NATO countries spend record amount on their military despite of COVID-19
NATO has released a new report showing that the military spending of the European member states + Canada increased by 4.3 percent this year.
At the NATO summit in Wales (2014), leaders of state and government decided that member states should aim to increase military expenditure to 2% of gross domestic product (GDP) by 2024. Since then, the military spending of the European member states + Canada has increased for the sixth year in a row. In 2014, only three states (United Kingdom, Greece and the US) achieved the 2 percent standard. Now there are already ten (with Romania, Estonia, Latvia, Poland, Lithuania, France and Norway). Moreover, there is no country that has not increased its defense budget. The tremendous pressure that US President Trump exerted on his NATO partners to spend more on the military did not miss its effect.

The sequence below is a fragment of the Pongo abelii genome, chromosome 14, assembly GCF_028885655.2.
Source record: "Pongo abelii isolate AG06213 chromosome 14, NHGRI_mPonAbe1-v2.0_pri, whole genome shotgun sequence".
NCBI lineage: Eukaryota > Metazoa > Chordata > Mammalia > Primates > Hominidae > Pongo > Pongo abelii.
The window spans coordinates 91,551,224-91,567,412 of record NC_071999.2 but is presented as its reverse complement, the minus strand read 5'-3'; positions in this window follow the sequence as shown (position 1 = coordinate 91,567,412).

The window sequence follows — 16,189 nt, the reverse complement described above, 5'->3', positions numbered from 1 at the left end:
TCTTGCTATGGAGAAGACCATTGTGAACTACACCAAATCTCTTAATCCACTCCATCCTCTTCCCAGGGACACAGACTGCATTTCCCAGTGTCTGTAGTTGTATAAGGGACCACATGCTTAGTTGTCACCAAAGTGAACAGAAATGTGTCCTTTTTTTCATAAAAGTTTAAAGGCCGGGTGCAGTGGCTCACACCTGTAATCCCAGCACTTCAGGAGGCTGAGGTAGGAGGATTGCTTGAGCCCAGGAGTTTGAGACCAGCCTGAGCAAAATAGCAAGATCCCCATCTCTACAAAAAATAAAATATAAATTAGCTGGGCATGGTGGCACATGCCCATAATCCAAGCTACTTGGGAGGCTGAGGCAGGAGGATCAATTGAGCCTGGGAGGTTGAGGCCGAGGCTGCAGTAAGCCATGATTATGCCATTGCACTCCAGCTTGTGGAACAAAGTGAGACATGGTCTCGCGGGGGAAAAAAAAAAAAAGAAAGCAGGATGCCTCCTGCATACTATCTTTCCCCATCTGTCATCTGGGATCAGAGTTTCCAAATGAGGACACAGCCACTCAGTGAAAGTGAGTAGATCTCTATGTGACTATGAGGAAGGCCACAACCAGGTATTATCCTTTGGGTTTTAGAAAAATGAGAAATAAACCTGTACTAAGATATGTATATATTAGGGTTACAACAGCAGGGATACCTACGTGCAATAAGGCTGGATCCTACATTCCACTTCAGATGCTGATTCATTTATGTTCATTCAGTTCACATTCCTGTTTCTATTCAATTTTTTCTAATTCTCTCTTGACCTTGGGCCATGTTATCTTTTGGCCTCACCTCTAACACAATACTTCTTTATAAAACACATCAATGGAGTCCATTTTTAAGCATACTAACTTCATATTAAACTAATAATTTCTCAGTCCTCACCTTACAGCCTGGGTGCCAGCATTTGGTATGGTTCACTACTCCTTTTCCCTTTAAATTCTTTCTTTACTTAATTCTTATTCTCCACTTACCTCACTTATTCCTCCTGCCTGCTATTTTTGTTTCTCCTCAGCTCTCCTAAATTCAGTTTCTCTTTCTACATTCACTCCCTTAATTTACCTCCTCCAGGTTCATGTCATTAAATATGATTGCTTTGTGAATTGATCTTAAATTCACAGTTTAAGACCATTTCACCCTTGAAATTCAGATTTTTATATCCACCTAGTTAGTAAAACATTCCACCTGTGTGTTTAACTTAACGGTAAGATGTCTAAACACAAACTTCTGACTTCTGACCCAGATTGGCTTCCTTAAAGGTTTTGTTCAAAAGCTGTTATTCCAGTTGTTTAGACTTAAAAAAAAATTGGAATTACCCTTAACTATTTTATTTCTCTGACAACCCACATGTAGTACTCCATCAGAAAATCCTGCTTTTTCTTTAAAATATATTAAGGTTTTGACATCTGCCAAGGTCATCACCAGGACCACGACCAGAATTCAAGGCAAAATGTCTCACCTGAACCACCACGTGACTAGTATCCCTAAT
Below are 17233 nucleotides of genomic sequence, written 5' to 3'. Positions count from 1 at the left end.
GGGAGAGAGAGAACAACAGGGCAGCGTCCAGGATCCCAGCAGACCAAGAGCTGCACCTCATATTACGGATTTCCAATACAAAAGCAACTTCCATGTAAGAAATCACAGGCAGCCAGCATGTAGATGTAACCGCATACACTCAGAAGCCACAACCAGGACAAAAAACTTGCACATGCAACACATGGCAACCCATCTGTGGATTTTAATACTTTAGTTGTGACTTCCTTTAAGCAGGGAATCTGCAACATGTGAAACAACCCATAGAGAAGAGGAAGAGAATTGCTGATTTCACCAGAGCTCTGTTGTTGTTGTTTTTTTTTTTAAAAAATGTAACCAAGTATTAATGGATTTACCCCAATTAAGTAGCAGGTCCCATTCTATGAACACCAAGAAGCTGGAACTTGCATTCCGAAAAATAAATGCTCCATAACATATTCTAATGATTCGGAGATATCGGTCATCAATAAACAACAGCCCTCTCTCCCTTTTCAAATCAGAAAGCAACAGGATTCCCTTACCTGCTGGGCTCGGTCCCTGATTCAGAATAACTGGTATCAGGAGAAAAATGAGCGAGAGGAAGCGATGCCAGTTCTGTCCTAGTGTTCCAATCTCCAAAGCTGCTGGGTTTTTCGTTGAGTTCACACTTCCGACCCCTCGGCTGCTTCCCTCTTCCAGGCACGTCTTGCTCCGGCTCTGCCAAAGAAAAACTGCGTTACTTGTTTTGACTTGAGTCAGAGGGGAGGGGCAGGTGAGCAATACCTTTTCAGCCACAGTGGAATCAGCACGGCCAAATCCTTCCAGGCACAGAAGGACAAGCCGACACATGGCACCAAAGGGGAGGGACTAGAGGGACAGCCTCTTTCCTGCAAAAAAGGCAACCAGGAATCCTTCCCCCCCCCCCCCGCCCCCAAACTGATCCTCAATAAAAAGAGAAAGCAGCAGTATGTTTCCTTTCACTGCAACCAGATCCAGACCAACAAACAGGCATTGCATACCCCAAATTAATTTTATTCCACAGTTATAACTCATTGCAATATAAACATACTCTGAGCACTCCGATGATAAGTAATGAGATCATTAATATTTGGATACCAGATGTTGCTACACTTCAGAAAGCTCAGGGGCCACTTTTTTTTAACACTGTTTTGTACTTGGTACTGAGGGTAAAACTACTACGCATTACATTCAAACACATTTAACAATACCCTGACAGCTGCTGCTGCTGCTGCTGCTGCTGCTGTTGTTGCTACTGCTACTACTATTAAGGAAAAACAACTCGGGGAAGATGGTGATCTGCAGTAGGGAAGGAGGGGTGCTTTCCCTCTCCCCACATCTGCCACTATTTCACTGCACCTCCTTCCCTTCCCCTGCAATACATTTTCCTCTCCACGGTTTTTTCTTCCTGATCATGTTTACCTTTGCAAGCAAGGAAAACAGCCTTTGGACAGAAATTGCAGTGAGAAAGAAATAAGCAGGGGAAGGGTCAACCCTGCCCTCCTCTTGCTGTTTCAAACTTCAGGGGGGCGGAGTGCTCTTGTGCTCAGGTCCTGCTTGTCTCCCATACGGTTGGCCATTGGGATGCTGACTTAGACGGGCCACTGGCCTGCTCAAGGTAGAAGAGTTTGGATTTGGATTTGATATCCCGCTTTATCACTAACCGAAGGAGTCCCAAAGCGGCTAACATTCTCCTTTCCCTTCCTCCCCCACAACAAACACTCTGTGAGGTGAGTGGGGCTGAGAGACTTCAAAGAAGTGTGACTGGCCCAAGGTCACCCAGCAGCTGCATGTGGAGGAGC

The Belgian military budget will increase from 0.9 to 1.1% of GDP. According to NATO, Belgian defense expenditure has increased from EUR 4.25 to EUR 4.75 billion compared to last year. An increase of 500 million euros in one year! Compared to 2014, Belgium spends a lot more on military investments, from 3.52% of the defense budget to 10.36% this year. It is expected that this share will rise sharply, because the previous government decided by means of a military program law to commit 9.4 billion euros for new investments in military equipment. 3.8 billion of this would go to the purchase of 34 new F35 fighters.Presenting the new figures, NATO Secretary General Jens Stoltenberg said he expected this upward trend to continue. All NATO member states together now spend $ 1030 billion, an increase of 14% compared to 2015. In comparison, this spring, the Swedish Peace Research Institute SIPRI calculated that global military expenditure is around $ 1,917 billion. China and Russia’s defense spending is said to be $ 261 and $ 62 billion respectively, according to SIPRI (figures for 2019!).
The Covid-19 crisis, which is putting countries’ budgets under severe pressure, does not seem to have any impact on the envisaged growth path that has been mapped out for the military machines of NATO member states. It is also striking that the share of investments in military equipment has increased sharply. That means that despite the current health crisis, these are golden years for the arms industry.